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  #11  
Old 01-25-2019, 11:08 PM
paul330 paul330 is offline
 
Join Date: Feb 2007
Location: Mpumalanga, South Africa
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Quote:
Originally Posted by BobTurner View Post
Actually, if you start out close to the forward cg limit, burning fuel moves the cg more forward. With the 10 you must always check cg at the expected landing configuration.
You're right, of course, at very forward CofG. I'd just never operated in those regimes - things like my mobile tool kit, tie-downs etc in the baggage compartment have always meant that my CofG is aft of the fuel datum so the CofG moves back as it is burnt. With rear seat passengers, the aft movement as fuel is burnt can become critical and the zero-fuel situation can be limiting.
The good news is that the fuel datum is close to the forward limit so it doesn't move forward much in the forward CofG situation - and it can always be solved with a bit of ballast (or tie-down kits ) in the baggage hold.

Apologies for the error.....
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  #12  
Old 01-31-2019, 09:14 AM
Kellym Kellym is offline
 
Join Date: Aug 2005
Posts: 94
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Originally Posted by F1Boss View Post
About 75lbs for the 3 blade; about 62lbs for the two blade (same as the MT 3 blade).

Make sure the prop is designed for the RV-10. Other props won’t be set up for that airframe.
The 3 blade MT prop is much lighter than the Hartzell 2 blade.
Vans shows it at 43 lbs. It is a very nice prop except for the lower cowling removal.
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  #13  
Old 01-31-2019, 03:43 PM
walker172 walker172 is offline
 
Join Date: Aug 2018
Location: Cold Lake, AB Canada
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Absolutely. I just happened to get a Hartzell 3 blade aluminum prop with my engine when I bought it. That was the reason for my post.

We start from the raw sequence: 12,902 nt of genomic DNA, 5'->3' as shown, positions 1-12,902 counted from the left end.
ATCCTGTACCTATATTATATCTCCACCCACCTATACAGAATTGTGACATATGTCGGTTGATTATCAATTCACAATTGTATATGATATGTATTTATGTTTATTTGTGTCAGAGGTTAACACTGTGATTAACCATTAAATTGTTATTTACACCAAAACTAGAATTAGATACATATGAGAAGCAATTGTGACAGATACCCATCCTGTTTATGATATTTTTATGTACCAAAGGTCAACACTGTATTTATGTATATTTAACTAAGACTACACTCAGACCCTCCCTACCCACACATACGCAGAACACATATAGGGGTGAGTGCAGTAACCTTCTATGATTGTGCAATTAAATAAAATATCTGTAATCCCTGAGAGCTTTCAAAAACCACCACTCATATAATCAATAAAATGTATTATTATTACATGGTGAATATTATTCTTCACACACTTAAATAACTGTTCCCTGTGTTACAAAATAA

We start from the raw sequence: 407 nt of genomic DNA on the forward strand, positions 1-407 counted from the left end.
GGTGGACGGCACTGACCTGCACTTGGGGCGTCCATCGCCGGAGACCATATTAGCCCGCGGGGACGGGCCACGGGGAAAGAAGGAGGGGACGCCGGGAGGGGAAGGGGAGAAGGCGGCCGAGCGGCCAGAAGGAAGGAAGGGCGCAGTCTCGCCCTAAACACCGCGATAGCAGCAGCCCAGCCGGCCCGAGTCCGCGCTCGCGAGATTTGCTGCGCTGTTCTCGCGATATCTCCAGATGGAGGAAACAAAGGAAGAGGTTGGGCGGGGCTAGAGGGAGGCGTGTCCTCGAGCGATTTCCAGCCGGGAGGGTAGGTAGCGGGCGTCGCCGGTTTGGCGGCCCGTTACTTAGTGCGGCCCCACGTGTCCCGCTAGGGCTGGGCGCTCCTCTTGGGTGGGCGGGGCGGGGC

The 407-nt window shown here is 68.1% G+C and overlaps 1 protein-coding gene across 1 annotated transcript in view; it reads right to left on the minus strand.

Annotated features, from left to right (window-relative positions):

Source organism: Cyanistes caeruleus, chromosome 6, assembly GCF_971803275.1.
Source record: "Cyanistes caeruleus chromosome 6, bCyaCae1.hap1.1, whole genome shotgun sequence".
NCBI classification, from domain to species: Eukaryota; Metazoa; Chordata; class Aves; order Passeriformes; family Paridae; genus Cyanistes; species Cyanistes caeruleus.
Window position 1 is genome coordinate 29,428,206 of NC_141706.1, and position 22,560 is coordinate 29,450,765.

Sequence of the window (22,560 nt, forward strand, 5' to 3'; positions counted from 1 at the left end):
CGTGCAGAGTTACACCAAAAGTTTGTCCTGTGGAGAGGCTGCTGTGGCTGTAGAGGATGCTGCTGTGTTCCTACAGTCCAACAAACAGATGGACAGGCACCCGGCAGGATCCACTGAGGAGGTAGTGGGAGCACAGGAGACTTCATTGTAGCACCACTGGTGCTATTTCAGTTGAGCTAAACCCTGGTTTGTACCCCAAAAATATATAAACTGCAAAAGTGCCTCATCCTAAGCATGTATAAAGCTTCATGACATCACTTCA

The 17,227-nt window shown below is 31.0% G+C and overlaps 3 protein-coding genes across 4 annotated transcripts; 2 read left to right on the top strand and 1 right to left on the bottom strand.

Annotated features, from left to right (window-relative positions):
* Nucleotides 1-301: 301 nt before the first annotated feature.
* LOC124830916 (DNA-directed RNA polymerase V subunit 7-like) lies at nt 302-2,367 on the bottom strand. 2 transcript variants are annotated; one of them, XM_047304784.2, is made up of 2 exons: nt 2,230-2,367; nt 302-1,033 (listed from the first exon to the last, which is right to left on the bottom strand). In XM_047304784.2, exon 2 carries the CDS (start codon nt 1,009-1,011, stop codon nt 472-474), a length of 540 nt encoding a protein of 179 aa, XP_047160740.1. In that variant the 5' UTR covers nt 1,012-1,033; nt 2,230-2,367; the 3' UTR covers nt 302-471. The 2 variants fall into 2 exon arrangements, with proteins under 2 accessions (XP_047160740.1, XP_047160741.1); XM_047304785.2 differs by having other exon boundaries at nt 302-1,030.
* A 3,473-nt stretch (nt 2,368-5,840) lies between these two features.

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  #14  
Old 01-31-2019, 06:01 PM
BobTurner BobTurner is offline
 
Join Date: Dec 2011
Location: Livermore, CA
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Quote:
Originally Posted by paul330 View Post

As for the 3 blade argument, a "few" knots slow in the cruise is, I think a myth put around by the 2-blade fraternity I was air-racing last year following a 2-blade -10 for about an hour. We tried everything to overtake him but we were just too well matched. In the end, he JUST crept away from us - maybe 1/2kt...........
I think that what is fair to say is that plane to plane variations, resulting in different speeds, will usually hide the speed difference attained by different propellers on different airframes. The (few) tests I know about - where different props were put on the same airframe - always showed the 3 blade as a bit slower in cruise, compared to a 2 blade.
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  #15  
Old 02-01-2019, 07:01 AM
Kellym Kellym is offline
 
Join Date: Aug 2005
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Quote:
Originally Posted by BobTurner View Post
I think that what is fair to say is that plane to plane variations, resulting in different speeds, will usually hide the speed difference attained by different propellers on different airframes. The (few) tests I know about - where different props were put on the same airframe - always showed the 3 blade as a bit slower in cruise, compared to a 2 blade.
Bob is correct. The amount of loss varies by actual prop model and airframe.
Mooney, being obsessed with marketing speed numbers, tested a lot of props, and for awhile offered their Ovation with a 2 blade prop on IO-550 engine. Later, they decided the speed penalty of perhaps 3 kts was worth the shorter takeoff run and better climb with the 3 blade. The speed loss is more noticeable on lower powered engines with older design props. The choice on six-cylinder engines is mostly personal preferences. Aluminum 3 bladed props are not recommended on 4 cyl engines because it is difficult to achieve acceptable balance, and blade spacing will never match up with 4 cyl firing sequence. Composite blades are better at absorbing that vibration and may be okay on 4 cyl. engines.
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